I soon found the group of men about the village store, was a company of militia, and that I was in the midst of what New Yorkers call a “training," which explained the lounter aspect I had noticed. They were armed with rifles, and dressed in their every day leather or cotton hunting shirts. The officers were not distinguished from the men, either because swords were not easily procured, or more probably, because they did not wish to appear with so inefficient and useless an arm. “ Food for powder," was the first term that occurred to me on first surveying this group of men, but nothing could have been more inapposite; for although like “ lean Jack's” men, they had but little skill in standing in a right line, never were men better skilled for personal combat,--from the specimens given, I believe there was hardly a man present, who could not drive a bullet into the size of a dollar at a hundred yards. No man was better skilled in this art, either with rifle or pistol, than the Don of the village, the said John Smith T, or his brother, called “the Major," neither of whom travelled, or eat, or slept, as I afterwards witnessed, without their arms. During my subsequent rambles in the mine country, I have sat at the same table, slept in the same room, and enjoyed the conversation of one or the other, and can say, that their extraordinary habit of going fully armed, was united in both with courteous manners, honourable sentiments, and high chivalric notions of personal independence; and I had occasion to notice, that it was none but their personal enemies, or opponents in business, that dealt in vituperation against them. John Smith T. was doubtless a man of singular and capricious humours, and a most fiery spirit, when aroused; of which scores of anecdotes are afloat. He was at variance with several of his most conspicuous neighbours, and, if he be likened to the lion of

the forest, it will be perfectly just to add, that most of the leske animals stood in fear of him.

My stop here had consumed some time, but thinking I could still reach Minè a Burton, I pushed on, but had only proceeded a couple of miles when I was hastily compelled to seek shelter from an impending shower. As it was late, and the storm continued, I remained at a farm house, at Old Mines during the night. They gave me a supper of rich fresh milk and fine corn bread. In the morning, a walk of three miles brought me to Potosi, where I took lodgings at Mr. Ficklin's, proprietor of the principal inn of the place. Mr. F. was a native of Kentucky, a man of open frank manners, and most kind benevolent feelings, who had seen much of frontier life, had lived a number of years in Missouri, and now at a rather advanced period of life, possessed a fund of local knowledge and experience, the communication of which rendered the time I spent at his house both profitable and pleasing.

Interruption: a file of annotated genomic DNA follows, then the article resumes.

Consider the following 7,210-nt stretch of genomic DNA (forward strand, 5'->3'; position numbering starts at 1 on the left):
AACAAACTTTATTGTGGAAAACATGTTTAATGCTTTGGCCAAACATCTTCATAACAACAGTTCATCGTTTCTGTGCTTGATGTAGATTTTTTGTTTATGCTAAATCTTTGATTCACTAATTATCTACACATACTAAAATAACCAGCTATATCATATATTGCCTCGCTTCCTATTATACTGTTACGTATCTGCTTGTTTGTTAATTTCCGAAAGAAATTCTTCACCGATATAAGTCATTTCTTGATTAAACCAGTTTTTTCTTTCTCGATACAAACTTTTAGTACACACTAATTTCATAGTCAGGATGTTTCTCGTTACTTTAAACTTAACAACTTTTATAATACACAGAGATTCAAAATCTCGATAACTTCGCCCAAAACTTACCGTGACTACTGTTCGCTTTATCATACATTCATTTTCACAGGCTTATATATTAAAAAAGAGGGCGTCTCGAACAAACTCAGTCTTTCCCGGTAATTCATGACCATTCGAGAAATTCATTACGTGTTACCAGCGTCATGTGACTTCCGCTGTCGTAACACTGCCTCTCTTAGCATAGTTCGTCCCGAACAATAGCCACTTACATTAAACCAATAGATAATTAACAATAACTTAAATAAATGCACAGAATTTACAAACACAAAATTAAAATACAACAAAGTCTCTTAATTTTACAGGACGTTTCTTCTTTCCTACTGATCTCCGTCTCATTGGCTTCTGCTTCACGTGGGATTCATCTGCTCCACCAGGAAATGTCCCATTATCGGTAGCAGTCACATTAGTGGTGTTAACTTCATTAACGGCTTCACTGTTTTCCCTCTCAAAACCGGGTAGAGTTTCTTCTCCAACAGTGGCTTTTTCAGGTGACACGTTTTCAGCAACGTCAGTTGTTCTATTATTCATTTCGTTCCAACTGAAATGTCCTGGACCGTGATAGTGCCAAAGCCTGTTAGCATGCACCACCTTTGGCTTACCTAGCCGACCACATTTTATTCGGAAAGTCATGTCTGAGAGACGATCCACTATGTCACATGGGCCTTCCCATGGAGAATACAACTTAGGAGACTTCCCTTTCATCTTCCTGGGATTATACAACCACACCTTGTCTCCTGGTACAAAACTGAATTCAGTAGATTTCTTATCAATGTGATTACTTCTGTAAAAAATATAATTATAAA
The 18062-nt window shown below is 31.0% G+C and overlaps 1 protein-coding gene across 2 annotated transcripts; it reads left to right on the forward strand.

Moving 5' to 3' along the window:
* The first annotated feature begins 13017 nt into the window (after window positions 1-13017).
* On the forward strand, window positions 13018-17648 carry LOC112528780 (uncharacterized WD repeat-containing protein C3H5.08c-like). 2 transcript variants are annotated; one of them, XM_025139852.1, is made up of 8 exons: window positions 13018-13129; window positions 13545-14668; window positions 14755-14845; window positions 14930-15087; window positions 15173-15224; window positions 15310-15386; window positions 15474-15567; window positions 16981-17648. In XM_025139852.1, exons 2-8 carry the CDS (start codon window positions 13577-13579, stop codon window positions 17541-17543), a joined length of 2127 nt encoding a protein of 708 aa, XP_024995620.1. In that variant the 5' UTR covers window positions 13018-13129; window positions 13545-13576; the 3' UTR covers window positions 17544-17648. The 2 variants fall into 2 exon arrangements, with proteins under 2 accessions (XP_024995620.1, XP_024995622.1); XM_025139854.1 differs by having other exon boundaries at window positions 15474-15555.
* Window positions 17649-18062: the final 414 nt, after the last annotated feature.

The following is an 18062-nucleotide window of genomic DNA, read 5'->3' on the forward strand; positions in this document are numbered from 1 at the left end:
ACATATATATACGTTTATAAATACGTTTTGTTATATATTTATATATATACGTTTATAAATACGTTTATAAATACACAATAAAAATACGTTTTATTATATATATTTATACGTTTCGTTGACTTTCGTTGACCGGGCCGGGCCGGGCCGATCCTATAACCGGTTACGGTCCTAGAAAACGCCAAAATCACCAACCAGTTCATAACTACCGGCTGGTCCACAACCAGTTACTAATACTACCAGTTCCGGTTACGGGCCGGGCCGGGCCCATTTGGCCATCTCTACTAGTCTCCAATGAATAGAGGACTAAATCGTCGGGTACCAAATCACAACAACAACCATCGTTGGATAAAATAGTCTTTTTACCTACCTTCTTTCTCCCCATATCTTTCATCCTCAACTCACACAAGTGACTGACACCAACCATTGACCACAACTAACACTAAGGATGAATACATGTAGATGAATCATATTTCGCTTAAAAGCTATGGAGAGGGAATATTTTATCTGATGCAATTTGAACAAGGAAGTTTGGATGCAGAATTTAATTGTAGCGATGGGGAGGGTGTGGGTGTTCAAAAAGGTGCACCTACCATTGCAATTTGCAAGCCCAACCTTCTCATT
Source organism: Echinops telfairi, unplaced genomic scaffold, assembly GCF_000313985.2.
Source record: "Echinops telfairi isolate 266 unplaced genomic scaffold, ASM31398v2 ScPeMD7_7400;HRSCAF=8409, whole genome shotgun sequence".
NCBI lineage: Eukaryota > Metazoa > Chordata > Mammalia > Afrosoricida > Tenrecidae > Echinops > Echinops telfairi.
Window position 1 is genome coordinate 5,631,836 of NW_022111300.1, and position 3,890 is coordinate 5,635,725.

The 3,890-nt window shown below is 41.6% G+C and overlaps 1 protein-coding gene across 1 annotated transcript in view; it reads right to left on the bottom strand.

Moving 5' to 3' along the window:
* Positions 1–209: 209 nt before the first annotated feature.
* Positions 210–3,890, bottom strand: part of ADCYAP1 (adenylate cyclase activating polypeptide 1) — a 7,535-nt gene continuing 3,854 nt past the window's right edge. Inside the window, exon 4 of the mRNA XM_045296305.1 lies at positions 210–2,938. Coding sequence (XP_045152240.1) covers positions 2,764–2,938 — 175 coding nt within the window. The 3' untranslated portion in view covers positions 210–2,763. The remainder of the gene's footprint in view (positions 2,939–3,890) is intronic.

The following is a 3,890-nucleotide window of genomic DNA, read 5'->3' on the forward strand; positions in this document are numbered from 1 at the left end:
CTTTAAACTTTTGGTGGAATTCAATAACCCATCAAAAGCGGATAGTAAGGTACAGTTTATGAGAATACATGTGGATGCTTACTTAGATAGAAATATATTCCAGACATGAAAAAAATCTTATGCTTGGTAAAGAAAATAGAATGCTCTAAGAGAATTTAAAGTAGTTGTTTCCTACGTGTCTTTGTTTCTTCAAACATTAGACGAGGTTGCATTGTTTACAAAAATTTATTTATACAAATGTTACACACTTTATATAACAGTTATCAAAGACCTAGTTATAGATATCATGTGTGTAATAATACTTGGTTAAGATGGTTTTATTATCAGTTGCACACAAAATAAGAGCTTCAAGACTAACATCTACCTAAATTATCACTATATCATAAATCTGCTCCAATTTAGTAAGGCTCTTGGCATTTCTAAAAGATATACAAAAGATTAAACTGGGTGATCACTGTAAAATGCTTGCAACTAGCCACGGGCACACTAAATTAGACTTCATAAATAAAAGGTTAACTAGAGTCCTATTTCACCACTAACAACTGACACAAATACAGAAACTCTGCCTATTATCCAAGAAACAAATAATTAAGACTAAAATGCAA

I reached Potosi on the second of August. The next day was the day of the county election", which brought together the principal miners and agricultural gentlemen of the region, and gave me a favourable opportunity of forming acquaintance, and making known the object of my visit. I was particularly indebted to the civilities of Stephen F. Austin, Esq. for these introductions. During my stay in the country he interested himself in my success, omitted no opportunity of furthering my views, and extending my acquaintance with the geological features and resources of the country. He offered me an apartment in the old family mansion of Durham Hall, for the reception and accumulation of my collections. Mr. Bates and sons, Mr. Jones and sons, Mr. Perry and brothers, Mr. Elliot, Mr. Brickey, Mr. Honey and others, seconded these civilities. Indeed the friendly and obliging disposition I uniformly met with, from the inhabitants of the mines, and the mine country generally, is indelibly impressed on my memory

I was now at the capital of the mines, and in a position most favourable for obtaining true information of their character and value. Three months devoted to this object left scarcely a nook of the country which I had not either personally explored, or obtained authentic information of. I found forty-five principal mines, or mineral diggings as some of them are called, within a circumference of less than forty miles. Potosi, and its vicinity yielded annually about three millions of pounds of lead, and furnished employment to the estimated nnmber, of eleven to twelve hundred hands. The business was however depressed, like almost every other branch of domestic arts or industry, after the peace of 1814, owing to the great influx and low prices of

* About 70 votes were polled in the town of Potosi. Mr. Austin, the younger, wns returned by the county to the Territorial Legislature.